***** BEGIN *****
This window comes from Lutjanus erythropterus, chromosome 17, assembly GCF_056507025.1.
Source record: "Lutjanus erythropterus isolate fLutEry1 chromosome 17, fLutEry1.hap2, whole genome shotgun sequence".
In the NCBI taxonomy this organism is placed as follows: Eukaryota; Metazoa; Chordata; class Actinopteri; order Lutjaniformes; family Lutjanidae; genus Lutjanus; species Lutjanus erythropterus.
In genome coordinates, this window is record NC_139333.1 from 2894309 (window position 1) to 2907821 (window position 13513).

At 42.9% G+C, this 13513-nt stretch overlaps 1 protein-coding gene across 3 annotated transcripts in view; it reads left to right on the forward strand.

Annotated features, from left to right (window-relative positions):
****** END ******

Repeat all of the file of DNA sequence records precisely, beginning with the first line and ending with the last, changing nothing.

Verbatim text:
This window comes from Lutjanus erythropterus, chromosome 17, assembly GCF_056507025.1.
Source record: "Lutjanus erythropterus isolate fLutEry1 chromosome 17, fLutEry1.hap2, whole genome shotgun sequence".
In the NCBI taxonomy this organism is placed as follows: Eukaryota; Metazoa; Chordata; class Actinopteri; order Lutjaniformes; family Lutjanidae; genus Lutjanus; species Lutjanus erythropterus.
In genome coordinates, this window is record NC_139333.1 from 2894309 (window position 1) to 2907821 (window position 13513).

At 42.9% G+C, this 13513-nt stretch overlaps 1 protein-coding gene across 3 annotated transcripts in view; it reads left to right on the forward strand.

Annotated features, from left to right (window-relative positions):